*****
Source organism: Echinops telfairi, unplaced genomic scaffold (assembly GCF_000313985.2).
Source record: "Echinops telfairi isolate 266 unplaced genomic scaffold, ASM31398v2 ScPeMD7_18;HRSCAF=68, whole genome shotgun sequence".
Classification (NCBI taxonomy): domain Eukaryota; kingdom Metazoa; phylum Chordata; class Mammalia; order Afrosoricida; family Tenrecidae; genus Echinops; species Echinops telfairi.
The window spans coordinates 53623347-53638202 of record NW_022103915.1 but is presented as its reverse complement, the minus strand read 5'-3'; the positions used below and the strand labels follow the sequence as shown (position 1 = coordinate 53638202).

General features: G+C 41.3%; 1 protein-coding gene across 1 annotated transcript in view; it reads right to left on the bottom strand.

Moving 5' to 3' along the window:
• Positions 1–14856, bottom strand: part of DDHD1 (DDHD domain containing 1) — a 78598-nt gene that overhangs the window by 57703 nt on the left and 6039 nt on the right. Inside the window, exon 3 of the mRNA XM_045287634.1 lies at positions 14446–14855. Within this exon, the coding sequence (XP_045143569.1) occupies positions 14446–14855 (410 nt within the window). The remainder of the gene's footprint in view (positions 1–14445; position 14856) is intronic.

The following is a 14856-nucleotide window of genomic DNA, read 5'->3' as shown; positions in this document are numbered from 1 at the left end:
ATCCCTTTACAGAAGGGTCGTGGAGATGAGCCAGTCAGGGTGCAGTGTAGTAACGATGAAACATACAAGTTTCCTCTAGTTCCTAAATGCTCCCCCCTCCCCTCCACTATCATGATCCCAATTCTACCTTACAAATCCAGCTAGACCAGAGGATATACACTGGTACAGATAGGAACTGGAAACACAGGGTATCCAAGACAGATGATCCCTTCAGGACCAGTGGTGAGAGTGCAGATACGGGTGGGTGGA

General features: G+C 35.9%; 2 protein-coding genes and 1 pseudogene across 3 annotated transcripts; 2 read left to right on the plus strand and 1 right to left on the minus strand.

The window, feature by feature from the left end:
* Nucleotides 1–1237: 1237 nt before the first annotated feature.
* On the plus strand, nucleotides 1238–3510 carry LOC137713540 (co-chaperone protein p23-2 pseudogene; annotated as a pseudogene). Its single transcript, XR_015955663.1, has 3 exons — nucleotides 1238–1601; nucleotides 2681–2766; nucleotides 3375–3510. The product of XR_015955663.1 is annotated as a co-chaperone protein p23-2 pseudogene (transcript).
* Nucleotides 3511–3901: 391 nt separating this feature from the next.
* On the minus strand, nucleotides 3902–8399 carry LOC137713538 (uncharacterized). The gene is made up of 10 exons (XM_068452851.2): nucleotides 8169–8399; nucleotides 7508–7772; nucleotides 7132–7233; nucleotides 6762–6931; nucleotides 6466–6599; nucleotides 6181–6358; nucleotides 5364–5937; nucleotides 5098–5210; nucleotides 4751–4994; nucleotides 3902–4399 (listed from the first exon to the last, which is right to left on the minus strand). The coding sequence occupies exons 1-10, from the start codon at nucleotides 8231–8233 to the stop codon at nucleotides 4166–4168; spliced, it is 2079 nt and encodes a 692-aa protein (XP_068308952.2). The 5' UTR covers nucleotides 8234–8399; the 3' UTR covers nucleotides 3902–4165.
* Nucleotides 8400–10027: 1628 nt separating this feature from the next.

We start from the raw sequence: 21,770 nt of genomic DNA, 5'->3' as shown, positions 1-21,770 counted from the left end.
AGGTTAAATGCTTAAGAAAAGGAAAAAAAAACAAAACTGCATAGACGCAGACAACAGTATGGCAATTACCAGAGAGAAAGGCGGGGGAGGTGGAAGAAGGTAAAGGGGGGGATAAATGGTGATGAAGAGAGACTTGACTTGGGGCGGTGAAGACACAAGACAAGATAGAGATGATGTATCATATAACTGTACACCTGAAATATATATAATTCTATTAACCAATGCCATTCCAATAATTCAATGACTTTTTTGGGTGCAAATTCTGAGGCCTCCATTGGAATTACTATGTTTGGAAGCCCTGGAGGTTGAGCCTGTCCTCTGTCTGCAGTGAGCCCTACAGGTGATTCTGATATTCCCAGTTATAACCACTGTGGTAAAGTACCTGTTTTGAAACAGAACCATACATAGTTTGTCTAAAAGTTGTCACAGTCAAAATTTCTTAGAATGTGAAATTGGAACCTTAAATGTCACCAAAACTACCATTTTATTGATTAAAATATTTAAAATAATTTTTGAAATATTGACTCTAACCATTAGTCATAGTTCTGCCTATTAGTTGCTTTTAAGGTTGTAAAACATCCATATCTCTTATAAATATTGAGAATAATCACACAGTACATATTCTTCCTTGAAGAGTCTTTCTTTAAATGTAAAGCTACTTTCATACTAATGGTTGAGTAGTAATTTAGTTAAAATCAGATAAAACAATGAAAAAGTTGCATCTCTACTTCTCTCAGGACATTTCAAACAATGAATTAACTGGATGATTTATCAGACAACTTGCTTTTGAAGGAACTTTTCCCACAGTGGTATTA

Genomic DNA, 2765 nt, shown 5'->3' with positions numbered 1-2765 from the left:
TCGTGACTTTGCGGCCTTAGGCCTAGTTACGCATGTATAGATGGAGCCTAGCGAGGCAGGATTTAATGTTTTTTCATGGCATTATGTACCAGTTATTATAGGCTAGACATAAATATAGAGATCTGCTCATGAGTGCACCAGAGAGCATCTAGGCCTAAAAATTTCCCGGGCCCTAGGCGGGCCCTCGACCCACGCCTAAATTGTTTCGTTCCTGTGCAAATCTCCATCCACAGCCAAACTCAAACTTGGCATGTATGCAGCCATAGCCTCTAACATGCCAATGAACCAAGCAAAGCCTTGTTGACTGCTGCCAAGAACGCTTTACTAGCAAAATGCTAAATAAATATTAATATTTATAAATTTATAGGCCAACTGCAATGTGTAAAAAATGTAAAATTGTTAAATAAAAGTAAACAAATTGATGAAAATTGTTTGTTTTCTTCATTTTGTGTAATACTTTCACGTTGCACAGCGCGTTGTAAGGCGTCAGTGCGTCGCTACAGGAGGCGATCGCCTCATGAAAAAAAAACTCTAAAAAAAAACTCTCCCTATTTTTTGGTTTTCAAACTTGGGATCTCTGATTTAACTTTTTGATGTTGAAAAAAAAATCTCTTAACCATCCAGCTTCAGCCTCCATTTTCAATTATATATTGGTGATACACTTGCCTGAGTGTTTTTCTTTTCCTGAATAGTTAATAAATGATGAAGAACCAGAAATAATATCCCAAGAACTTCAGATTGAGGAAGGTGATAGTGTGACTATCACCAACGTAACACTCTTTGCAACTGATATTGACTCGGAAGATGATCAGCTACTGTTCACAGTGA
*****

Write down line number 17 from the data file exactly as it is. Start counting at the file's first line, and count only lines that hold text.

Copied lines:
We start from the raw sequence: 21,770 nt of genomic DNA, 5'->3' as shown, positions 1-21,770 counted from the left end.